Iran’s perceived role in Iraq is a part of its adventurism in the Middle East, a threat Pompeo said is of concern aside from the nuclear threat. The JCPOA nuclear deal has not curtailed this aggression, he said, and now the US needs to reconfigure its relations with Iran, Gulf states, and Israel to address this threat.

Pushing back against these non-nuclear activities is something President Donald Trump is keen on doing, Pompeo asserted, adding that there is “global consensus” over the need for this push-back against Iran.

As ISIS is defeated in Iraq and Syria, the US needs to shift focus to a post-ISIS Middle East, which for Trump is an unconditional commitment to defeating the threat of radical Islamic terrorism, said Pompeo.

He emphasized that non-state and first-world order problems, such as the situation in northern Iraq, aren’t being ignored “from the intelligence perspective.”

“We are well-positioned to deliver information” to senior US officials, said the CIA head when asked about the recent events like those in Kirkuk, which he called “challenging” and “complex.”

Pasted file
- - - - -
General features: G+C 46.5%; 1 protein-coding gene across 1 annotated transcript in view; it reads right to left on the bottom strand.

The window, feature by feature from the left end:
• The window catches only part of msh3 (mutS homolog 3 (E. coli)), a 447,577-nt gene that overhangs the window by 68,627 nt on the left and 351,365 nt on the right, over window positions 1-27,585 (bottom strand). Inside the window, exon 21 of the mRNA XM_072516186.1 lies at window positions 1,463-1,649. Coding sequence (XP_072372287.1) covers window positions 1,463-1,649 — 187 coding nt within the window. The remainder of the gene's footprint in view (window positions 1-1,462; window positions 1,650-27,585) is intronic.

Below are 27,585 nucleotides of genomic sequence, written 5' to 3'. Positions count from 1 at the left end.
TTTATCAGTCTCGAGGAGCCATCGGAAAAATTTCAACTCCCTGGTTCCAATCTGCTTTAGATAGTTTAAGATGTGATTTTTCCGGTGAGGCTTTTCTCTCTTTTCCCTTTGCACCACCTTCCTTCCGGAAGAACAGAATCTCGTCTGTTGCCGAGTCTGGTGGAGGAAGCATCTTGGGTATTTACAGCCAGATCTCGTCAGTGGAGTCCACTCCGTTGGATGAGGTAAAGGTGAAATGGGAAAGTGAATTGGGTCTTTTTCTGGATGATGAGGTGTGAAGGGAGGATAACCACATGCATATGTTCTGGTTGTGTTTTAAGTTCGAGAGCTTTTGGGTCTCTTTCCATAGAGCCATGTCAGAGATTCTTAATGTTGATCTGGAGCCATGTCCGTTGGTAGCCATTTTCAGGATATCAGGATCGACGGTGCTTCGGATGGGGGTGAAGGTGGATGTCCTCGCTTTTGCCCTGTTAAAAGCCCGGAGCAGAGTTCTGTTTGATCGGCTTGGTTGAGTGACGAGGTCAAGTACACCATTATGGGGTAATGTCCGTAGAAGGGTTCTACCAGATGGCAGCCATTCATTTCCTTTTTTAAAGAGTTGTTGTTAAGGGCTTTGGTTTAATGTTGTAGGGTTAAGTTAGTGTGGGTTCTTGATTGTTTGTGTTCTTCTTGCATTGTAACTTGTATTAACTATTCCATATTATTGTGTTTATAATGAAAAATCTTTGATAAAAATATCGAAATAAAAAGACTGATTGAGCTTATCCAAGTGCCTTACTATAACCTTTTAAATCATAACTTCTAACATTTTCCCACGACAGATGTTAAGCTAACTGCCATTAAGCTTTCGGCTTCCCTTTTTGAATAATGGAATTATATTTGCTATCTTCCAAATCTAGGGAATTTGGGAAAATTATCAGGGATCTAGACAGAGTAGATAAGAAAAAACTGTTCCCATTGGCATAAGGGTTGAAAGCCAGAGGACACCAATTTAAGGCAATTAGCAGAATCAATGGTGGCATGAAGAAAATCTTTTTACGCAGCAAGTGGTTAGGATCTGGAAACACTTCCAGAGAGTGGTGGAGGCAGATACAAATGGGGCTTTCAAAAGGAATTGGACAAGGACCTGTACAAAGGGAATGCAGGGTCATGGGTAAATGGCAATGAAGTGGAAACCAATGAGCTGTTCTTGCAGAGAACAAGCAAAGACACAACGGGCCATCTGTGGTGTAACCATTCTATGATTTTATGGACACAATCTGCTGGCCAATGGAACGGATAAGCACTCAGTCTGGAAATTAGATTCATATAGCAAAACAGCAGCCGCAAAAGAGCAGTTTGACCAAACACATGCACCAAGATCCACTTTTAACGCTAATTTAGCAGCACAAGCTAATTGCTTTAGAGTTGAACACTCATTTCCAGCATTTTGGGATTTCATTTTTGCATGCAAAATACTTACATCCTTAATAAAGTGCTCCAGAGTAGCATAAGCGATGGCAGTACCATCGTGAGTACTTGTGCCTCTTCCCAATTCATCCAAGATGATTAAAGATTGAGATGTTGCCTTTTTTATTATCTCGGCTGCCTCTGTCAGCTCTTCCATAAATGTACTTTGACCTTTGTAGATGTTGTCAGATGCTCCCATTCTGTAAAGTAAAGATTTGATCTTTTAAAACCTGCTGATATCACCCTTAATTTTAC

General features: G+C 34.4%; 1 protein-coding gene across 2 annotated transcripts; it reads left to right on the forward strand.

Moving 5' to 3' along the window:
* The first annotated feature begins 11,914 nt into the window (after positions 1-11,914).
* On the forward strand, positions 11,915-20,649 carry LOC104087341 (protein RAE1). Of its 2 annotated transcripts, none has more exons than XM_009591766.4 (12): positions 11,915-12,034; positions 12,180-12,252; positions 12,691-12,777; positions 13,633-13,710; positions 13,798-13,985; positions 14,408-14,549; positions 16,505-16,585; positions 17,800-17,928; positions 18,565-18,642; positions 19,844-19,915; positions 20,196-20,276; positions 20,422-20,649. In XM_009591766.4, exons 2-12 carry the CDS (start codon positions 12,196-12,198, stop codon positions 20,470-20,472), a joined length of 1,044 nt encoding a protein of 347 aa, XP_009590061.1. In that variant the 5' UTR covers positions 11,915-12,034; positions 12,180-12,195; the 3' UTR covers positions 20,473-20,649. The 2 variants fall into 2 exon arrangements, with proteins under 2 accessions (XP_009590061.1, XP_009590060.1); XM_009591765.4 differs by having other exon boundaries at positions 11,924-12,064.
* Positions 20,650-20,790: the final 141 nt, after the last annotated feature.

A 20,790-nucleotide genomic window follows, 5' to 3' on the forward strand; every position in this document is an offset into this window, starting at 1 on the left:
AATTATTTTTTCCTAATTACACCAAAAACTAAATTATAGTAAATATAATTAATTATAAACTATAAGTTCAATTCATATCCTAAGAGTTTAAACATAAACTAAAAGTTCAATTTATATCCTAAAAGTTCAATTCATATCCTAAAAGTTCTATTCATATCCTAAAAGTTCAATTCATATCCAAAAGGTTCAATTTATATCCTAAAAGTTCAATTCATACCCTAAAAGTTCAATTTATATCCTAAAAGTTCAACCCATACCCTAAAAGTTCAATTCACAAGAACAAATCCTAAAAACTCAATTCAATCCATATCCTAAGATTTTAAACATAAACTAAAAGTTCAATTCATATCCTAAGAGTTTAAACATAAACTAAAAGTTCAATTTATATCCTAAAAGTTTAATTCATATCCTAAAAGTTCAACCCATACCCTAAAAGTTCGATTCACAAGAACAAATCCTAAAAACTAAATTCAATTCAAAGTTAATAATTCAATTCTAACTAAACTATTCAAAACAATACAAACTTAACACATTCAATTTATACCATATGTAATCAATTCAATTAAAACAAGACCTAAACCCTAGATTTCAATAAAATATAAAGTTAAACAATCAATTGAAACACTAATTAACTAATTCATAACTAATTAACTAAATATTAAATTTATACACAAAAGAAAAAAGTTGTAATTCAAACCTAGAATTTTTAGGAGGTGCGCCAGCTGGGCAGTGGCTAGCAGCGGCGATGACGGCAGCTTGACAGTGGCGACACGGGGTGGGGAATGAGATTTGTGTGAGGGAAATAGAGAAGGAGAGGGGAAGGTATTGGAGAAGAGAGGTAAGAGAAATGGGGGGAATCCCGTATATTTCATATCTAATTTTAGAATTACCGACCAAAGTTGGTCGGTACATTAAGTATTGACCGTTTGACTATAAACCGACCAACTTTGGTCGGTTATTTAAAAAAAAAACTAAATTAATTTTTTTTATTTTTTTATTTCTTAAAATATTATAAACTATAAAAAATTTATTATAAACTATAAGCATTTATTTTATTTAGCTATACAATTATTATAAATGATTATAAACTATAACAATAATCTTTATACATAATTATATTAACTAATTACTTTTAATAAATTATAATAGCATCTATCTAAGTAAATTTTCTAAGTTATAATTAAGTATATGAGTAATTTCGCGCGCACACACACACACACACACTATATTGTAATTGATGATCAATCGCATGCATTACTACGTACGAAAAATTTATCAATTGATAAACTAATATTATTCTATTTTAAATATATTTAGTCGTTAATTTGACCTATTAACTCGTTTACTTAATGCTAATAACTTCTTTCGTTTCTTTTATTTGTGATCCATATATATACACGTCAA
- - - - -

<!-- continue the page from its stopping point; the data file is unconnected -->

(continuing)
Pompeo iterated the need for intelligence relationships surviving “bad diplomatic relations.”

“We have to be there every day even if there are disputes,” he said.

His role, as the US intelligence chief, is to deliver to the president an understanding of the situation so Trump can develop his policies in Iraq and Syria.

In Syria, that policy is to push back against Iran and the regime of Syrian President Bashar al-Assad, said Pompeo.

And in Iraq, it is to “ensure that the Abadi government in Iraq is successful.”

Big Pharma Supported the Antichrist


Followers of Shiite cleric Moqtada al-Sadr chant anti-government slogans and waved Iraqi flags during a protest in Basra on March 19, 2012. (Nabil al-Jurani/AP)

In the first years following the defeat of Saddam Hussein, there were few dark corners of battle-scarred Iraq less hospitable to Americans than the country’s ministry of health.

The walls of the ministry, headquartered in a dilapidated high-rise in eastern Baghdad, were covered with hundreds of photos of scowling Shiite clerics. Banners proclaimed “Death to America and Israel” and “we must destroy the occupiers.” Death squads commandeered the ministry’s ambulances for missions to hunt Sunnis. Assault rifles were stacked in offices. The morgues were used for torture. Everywhere flapped the flag of the Jaysh al-Mahdim, also known as the Mahdi Army, the Shiite militia controlled by the radical anti-American cleric Moqtada al-Sadr.